WMC releases own plan to reopen the state’s economy
The state’s chamber of commerce unveiled its own plan on Friday to reopen the state’s economy, calling for businesses to get back to work on May 4, more than three weeks before the end of the safer-at-home order from Gov. Tony Evers’ administration.
Under the plan by the Wisconsin Manufacturers & Commerce, the Department of Health Services would provide a form on their website where businesses could enter their name and location.
The platform would look at the county’s infection rate, density and healthcare capacity and the “interactive concentration” of the business sector they’re in, according to the WMC plan.
The higher the risk, the more precautions businesses would have to take, including social distancing, operating at a reduced capacity, increasing the use of personal protective equipment and stepping up cleaning procedures.
The data would be updated daily, allowing businesses to change practices to deal with outbreaks or sudden increases in infection.
“We cannot just reopen the economy overnight, which is why this plan takes a tactical approach on a business to business and region to region basis,” WMC CEO Kurt Bauer said in a statement. “What is right for Milwaukee County might not be right for Vernon County or St. Croix County.”
WMC said they developed the plan with input from business, government and the medical community.
Evers’ safer-at-home order lasts until May 26. He released additional details last week on his plan for reopening the state, which includes boosting COVID-19 testing capacity, hiring more public health staff to follow-up on cases and acquiring more personal protective equipment, among other efforts.
The plan calls for a phased reopening of businesses based on a downward trend in COVID-19 cases.
Evers said in a statement that he appreciated the work that went into WMC’s plan and that “the business community agrees with me that we have to approach this like we are turning a dial, not flipping a switch.”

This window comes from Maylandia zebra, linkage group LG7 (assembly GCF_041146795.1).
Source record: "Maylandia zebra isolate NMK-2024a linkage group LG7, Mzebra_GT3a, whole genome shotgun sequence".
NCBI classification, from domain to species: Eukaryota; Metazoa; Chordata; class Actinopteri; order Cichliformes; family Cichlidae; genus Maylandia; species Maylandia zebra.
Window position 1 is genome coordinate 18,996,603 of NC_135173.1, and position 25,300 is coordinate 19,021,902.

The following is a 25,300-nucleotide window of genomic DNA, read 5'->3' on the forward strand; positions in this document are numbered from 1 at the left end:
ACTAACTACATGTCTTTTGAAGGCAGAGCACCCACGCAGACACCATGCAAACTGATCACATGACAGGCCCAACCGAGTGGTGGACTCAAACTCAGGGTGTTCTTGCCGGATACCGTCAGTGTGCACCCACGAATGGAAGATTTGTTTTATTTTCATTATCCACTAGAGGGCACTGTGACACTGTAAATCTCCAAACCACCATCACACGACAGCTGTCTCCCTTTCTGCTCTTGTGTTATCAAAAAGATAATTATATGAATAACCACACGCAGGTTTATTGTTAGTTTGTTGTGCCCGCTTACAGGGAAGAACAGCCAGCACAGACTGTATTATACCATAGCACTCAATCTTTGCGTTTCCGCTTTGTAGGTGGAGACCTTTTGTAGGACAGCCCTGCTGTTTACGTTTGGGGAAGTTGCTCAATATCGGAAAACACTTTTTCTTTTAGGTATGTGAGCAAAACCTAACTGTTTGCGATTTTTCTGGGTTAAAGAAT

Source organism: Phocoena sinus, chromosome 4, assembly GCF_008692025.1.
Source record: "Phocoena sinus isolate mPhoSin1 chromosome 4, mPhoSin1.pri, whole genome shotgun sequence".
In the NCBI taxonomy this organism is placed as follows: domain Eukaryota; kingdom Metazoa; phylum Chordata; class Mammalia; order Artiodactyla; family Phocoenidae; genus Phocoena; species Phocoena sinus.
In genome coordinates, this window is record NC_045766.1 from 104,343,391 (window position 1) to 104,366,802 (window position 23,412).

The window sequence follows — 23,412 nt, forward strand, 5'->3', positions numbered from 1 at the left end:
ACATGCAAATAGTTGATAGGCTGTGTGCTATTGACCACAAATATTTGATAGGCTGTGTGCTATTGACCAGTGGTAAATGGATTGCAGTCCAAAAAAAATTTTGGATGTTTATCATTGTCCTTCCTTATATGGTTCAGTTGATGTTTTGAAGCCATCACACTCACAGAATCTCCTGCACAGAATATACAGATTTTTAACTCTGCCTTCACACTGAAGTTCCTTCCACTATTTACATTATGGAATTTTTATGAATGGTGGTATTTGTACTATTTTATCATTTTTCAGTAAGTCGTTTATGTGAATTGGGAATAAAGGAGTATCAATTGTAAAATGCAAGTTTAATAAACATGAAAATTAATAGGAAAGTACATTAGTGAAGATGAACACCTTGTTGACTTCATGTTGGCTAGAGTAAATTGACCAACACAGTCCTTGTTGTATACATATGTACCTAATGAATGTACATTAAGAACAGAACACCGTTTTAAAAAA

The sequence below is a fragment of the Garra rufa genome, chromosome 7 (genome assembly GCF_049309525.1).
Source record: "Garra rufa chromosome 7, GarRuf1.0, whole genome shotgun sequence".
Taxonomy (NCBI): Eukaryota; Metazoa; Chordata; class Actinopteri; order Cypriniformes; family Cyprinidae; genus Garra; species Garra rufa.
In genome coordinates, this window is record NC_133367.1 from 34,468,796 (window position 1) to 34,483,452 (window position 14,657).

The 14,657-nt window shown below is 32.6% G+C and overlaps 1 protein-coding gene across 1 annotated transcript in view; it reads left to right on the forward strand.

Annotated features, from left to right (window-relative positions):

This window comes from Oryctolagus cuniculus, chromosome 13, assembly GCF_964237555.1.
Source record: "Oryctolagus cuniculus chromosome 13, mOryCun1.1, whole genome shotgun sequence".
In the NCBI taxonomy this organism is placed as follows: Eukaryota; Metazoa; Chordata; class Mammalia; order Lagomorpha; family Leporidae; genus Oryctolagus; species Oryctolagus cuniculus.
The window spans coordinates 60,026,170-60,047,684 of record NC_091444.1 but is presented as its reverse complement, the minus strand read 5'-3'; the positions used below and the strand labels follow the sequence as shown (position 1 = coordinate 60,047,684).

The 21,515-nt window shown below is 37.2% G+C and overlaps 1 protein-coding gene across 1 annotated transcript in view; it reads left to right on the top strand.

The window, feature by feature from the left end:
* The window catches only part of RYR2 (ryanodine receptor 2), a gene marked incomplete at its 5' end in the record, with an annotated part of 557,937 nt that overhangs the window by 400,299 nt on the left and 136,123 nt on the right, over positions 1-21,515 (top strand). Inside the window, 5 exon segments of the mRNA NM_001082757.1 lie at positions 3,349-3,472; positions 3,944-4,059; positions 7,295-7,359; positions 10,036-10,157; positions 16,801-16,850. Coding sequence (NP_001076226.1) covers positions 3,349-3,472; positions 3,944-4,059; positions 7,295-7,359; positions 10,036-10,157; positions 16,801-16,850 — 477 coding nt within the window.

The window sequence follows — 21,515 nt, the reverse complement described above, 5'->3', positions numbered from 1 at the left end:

“Hundreds of thousands of Wisconsinites are currently working every day to keep our communities safe and healthy and we owe it to them to take a measured approach to phasing in even more of our workforce,” he said. “I look forward to ramping up our testing capacity and contact tracing efforts—two key components of both the Badger Bounce Back and the president’s plan—as we safely move forward with our economic revival.”
The Metropolitan Milwaukee Association of Commerce released a draft of its own plan for a phased-in reopening of the economy earlier this month, which includes benchmarks on how to loosen restrictions in the safer-at-home order and help employers operate safely.
Spokesman Chris Jenkins said they’re still soliciting feedback on their plan. They share WMC’s eagerness to see “Wisconsin’s economy restart as soon as safely possible.”
“While any specific date for that restart will have to be informed by the relevant medical data, WMC has developed a creative tool for informing business best practices once the existing safer-at-home restrictions are lifted and we appreciate their leadership here,” he said in an email. “Aligning the best ideas of how we safely open our economy and communities is in everyone’s best interests.”
Medical College of Wisconsin CEO Dr. John Raymond called WMC’s proposal “an elegant tool.”
“It’s beautifully constructed with publicly available data,” Raymond said on a daily webinar hosted by MMAC and MCW. “It’s rational.”
Still, Raymond said the plan is missing parts, including the ability to track trends, consequences for non-compliance, public health mitigation strategies, testing and employee education.
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